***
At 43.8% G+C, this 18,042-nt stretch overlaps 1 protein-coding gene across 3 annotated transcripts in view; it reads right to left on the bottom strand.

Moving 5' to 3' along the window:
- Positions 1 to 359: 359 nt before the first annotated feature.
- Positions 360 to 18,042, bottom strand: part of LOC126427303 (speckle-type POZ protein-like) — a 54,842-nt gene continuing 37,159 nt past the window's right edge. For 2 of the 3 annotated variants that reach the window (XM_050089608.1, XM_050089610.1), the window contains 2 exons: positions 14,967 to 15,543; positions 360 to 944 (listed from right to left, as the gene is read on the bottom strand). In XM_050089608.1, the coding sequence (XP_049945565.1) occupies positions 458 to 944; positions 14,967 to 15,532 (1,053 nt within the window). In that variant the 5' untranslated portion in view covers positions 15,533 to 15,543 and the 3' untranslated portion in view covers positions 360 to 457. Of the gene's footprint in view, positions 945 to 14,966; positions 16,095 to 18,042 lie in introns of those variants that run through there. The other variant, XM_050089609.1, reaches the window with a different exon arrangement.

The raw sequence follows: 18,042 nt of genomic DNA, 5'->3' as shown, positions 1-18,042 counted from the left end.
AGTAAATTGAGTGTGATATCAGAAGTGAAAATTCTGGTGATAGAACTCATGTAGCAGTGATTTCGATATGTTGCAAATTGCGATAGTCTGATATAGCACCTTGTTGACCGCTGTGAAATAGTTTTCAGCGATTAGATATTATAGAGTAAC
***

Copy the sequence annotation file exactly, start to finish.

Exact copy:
At 43.8% G+C, this 18,042-nt stretch overlaps 1 protein-coding gene across 3 annotated transcripts in view; it reads right to left on the bottom strand.

Moving 5' to 3' along the window:
- Positions 1 to 359: 359 nt before the first annotated feature.
- Positions 360 to 18,042, bottom strand: part of LOC126427303 (speckle-type POZ protein-like) — a 54,842-nt gene continuing 37,159 nt past the window's right edge. For 2 of the 3 annotated variants that reach the window (XM_050089608.1, XM_050089610.1), the window contains 2 exons: positions 14,967 to 15,543; positions 360 to 944 (listed from right to left, as the gene is read on the bottom strand). In XM_050089608.1, the coding sequence (XP_049945565.1) occupies positions 458 to 944; positions 14,967 to 15,532 (1,053 nt within the window). In that variant the 5' untranslated portion in view covers positions 15,533 to 15,543 and the 3' untranslated portion in view covers positions 360 to 457. Of the gene's footprint in view, positions 945 to 14,966; positions 16,095 to 18,042 lie in introns of those variants that run through there. The other variant, XM_050089609.1, reaches the window with a different exon arrangement.

The raw sequence follows: 18,042 nt of genomic DNA, 5'->3' as shown, positions 1-18,042 counted from the left end.
AGTAAATTGAGTGTGATATCAGAAGTGAAAATTCTGGTGATAGAACTCATGTAGCAGTGATTTCGATATGTTGCAAATTGCGATAGTCTGATATAGCACCTTGTTGACCGCTGTGAAATAGTTTTCAGCGATTAGATATTATAGAGTAAC